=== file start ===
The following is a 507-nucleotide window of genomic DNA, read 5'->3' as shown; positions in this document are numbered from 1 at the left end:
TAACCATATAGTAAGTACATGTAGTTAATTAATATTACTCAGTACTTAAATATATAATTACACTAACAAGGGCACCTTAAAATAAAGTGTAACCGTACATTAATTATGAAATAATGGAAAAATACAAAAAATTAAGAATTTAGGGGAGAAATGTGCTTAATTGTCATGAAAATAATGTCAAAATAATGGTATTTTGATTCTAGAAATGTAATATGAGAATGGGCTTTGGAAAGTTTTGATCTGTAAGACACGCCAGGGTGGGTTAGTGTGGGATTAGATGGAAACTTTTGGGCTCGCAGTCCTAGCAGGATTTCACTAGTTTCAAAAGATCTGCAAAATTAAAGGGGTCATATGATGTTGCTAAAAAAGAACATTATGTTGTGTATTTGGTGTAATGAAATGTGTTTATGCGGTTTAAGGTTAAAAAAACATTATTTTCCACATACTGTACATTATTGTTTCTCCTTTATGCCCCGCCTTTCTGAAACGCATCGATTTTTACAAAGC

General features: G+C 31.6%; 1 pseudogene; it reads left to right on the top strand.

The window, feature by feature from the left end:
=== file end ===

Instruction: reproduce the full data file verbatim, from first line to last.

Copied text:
The following is a 507-nucleotide window of genomic DNA, read 5'->3' as shown; positions in this document are numbered from 1 at the left end:
TAACCATATAGTAAGTACATGTAGTTAATTAATATTACTCAGTACTTAAATATATAATTACACTAACAAGGGCACCTTAAAATAAAGTGTAACCGTACATTAATTATGAAATAATGGAAAAATACAAAAAATTAAGAATTTAGGGGAGAAATGTGCTTAATTGTCATGAAAATAATGTCAAAATAATGGTATTTTGATTCTAGAAATGTAATATGAGAATGGGCTTTGGAAAGTTTTGATCTGTAAGACACGCCAGGGTGGGTTAGTGTGGGATTAGATGGAAACTTTTGGGCTCGCAGTCCTAGCAGGATTTCACTAGTTTCAAAAGATCTGCAAAATTAAAGGGGTCATATGATGTTGCTAAAAAAGAACATTATGTTGTGTATTTGGTGTAATGAAATGTGTTTATGCGGTTTAAGGTTAAAAAAACATTATTTTCCACATACTGTACATTATTGTTTCTCCTTTATGCCCCGCCTTTCTGAAACGCATCGATTTTTACAAAGC

General features: G+C 31.6%; 1 pseudogene; it reads left to right on the top strand.

The window, feature by feature from the left end: